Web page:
The first main stop of SkiTalk senior management’s January 2022 tour was the Winter Sport Market trade show in Salt Lake City. At this three-day show, we met up with one of our newest partners, Hotronic. For those unaware, Hotronic is partnered with Wintersteiger, the industry’s back-end giant of a supplier, whose main product is automated ski tuning machines.

At the trade show, Ryan Eittreim, Hotronic's Sales Manager, asked if we would want any of our skis tuned on Wintersteiger’s flagship Jupiter automated tuning machine. He mentioned that Lee Collins, Wintersteiger’s Tahoe Senior Tech Advisor, was at their headquarters (which is over by the SLC airport). The Jupiter has the ability to do variable tuning, which they call V-Edge. The Wintersteiger’s automated Jupiter can cost as much as the average-priced house in middle America, up to about one-half million dollars. So when a shop is charging $100-200 for a tune on a Jupiter, it is for a reason, and well worth the investment in your skiing experience.

When it comes to ski boots, custom boot fitting is important. It is uncommon to get a boot fit out the box that is perfect, and even if you do, you still need a custom footbed and possibly canting and alignment. The same can be said for your skis: Rarely do you unwrap a ski, put it on snow and experience the full capabilities of the ski. That is where Wintersteiger's Jupiter comes in.

We brought two different skis, our signature SkiTalk Siderals and Augment 98TI’s, to get tuned by Wintersteiger‘s flagship machine. These two premium skis perform exceptionally well out of the box and quite frankly weren’t ready for a tune, but what the hey. This brings us to the second really cool thing that the Jupiter is capable of doing: V-Edge. What is V-Edge? It is the ability to program a variable edge bevel for the length of the ski.


Lee starting punching the Jupiter’s touch screen like the average person building a sandwich at a deli. Comfort, Sport, Race, ski width, pulling the sidewalls, and then the bevels. It was happening so fast that I am sure I got the sequence out of order and very well forgot a step or four; all I know is he asked me some questions about factory specs and our expectations. We started first with the Sideral, SkiTalk’s 77 mm darling. He asked me what I wanted out of the ski so he can set up the variable bevels. Working from the tip back, the bevel was 87.4°/1.1° to 87.8°/0.7° and finishing with a 87.4°/1.1°, which matched the forebody. For the Augment 98Ti we went slightly more conservative with a 87.7°/1.3° tip to 88.2°/0.8° to 87.7°/1.3°. Is that precision, or what? I would be very interested in getting this tune on a newer Volkl with their 3D sidecut.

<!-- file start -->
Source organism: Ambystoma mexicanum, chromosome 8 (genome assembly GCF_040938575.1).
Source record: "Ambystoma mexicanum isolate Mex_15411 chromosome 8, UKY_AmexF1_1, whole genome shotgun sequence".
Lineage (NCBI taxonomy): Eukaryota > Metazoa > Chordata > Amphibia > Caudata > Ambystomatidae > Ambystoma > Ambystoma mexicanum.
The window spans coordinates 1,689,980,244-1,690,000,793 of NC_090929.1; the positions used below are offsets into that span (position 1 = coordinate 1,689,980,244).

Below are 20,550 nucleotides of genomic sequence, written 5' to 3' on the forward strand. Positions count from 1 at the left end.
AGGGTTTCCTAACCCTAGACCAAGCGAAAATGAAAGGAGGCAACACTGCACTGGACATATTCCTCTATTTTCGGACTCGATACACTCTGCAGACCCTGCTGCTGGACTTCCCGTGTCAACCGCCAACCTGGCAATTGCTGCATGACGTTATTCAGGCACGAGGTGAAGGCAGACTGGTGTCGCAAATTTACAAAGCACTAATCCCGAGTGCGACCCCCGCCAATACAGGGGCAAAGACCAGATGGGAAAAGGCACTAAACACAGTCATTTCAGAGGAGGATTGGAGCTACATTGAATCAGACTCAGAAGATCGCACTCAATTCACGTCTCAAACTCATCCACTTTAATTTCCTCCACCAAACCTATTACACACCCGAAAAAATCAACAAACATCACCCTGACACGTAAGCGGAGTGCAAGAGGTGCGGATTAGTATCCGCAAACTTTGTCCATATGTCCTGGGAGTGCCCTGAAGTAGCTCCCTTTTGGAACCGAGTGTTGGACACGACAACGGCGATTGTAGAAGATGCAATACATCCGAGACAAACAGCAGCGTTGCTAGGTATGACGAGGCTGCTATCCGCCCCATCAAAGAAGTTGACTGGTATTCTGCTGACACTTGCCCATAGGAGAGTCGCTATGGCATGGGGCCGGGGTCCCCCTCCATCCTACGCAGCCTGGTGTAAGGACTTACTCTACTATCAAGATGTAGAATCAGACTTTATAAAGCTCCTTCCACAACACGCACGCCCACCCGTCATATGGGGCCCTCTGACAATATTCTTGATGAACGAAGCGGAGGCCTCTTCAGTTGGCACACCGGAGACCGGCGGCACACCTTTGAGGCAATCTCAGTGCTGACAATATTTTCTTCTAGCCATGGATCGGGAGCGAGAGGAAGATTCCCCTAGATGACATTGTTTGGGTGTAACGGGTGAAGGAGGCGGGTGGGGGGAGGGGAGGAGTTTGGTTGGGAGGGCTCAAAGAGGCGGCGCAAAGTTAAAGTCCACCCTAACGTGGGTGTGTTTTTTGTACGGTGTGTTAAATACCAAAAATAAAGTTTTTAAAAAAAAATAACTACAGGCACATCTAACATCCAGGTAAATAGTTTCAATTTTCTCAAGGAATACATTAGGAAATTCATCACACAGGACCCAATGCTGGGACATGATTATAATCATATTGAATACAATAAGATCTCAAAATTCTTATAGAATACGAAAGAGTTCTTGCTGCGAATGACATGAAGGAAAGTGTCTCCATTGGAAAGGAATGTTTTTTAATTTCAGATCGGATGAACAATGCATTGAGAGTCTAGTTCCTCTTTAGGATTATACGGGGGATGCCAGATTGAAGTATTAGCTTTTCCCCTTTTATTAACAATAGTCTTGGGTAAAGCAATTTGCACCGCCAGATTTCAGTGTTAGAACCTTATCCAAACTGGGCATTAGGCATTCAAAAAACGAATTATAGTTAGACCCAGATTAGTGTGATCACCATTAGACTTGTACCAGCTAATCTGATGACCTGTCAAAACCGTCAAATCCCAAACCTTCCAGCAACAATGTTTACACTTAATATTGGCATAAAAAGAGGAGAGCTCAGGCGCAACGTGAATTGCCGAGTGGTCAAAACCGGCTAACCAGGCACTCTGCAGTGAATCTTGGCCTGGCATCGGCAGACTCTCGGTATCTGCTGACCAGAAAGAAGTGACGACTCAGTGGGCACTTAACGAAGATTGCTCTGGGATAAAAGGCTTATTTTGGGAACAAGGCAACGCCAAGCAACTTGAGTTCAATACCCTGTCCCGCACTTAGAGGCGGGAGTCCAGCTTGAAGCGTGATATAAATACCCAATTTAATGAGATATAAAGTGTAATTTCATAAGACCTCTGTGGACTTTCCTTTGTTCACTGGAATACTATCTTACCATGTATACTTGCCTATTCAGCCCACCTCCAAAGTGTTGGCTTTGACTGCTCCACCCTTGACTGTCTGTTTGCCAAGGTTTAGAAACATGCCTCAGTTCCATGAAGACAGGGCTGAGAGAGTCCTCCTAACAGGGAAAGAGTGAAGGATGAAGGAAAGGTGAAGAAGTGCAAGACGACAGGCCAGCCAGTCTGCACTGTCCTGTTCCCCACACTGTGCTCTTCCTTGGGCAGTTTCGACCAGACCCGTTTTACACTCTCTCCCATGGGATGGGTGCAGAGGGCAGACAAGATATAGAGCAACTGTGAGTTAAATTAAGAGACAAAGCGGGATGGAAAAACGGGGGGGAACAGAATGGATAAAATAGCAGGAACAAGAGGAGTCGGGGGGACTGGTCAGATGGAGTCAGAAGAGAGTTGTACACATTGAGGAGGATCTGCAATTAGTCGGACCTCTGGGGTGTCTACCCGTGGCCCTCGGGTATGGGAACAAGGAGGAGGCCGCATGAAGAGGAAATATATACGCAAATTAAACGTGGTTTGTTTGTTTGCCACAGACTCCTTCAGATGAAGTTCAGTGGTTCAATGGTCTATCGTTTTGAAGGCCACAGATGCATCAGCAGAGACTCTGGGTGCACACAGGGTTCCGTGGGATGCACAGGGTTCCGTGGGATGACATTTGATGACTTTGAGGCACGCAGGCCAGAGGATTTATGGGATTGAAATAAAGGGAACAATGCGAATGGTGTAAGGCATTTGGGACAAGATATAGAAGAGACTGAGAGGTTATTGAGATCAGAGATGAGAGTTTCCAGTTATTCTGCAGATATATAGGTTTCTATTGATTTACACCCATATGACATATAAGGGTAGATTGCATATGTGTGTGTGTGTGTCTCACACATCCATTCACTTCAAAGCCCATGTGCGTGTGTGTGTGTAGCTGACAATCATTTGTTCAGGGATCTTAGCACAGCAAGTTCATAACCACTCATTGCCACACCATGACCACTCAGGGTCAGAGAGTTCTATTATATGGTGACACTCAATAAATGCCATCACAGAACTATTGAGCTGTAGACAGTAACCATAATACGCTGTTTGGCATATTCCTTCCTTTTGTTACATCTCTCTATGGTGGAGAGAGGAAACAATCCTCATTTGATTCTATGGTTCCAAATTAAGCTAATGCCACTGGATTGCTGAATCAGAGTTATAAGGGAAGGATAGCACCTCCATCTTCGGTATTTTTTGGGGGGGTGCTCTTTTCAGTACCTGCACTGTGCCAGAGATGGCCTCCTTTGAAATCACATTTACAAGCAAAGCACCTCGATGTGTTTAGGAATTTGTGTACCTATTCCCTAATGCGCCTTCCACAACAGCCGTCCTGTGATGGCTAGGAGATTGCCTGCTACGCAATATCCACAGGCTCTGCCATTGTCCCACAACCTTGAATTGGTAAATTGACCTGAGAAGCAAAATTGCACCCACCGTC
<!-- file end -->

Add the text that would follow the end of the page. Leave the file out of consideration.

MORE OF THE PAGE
We saw some amazing base structures that the Jupiter is capable of doing, but for our skis we stayed a little more traditional with a chevron and margin (with a very light chevron). From there we waxed the skis and gave it eight passes (4 passes twice) under Wintersteiger’s Wax Future infrared heat system.

The possibilities of the Jupiter are almost limitless for a shop, especially when you combine it with Wintersteiger’s retail software. The software provides the ability to program each customer’s skis and store the data in memory. Any shop that invests in Jupiter is a shop that you should want to do business with because they are committed to producing the best tunes possible, or even imaginable.

So, was there a difference?

As good and as smooth as the Siderals are, after 20-plus days on snow and a V-Edge tune, they now are better. The V-Edge tuning broadens the appeal of the ski by adding an extra level of power to your easy-going ski, or an extra dimension of ease to your aggressive ski. I had skied my Siderals with a 1°/2° and I had also skied @Blossom Skis Am77’s with a 1°/3°. Normally, you’d have to choose one or the other. With V-Edge, you do not have to choose what feel you want; you can get both.


On my first run on the Blossom SkiTalk Siderals with their new variable tune, I initially thought the skis were easier to ski and I questioned if I’d get the power I was seeking. Then I started pushing the ski more and more, and like a dog getting that itch scratched in just the right spot (“There it is!”) there is that 0.7° base. Start relaxing, and the skis dialed back to their original easy feel. Tricia experienced the same sensation on her similarly prepared Siderals.


We also had a chance to ski the Augment AM98Ti's with the new tune at Arapahoe Basin in some cold mid winter chalk and the experience with the Sideral was mirrored with the Augment. The sensation on the snow was a minutia better, especially in the chalky off piste bumps, because the ski was wider.

Is the V-Edge for everyone? Maybe not. And no worries: Wintersteiger is not abandoning traditional tuning. But, if you desire an extra level of versatility in one pair of skis, an extra dimension to the sensation of your skis on the snow, the V-Edge might be for you.

3/3/22 Update:

Here is a new video from Wintersteiger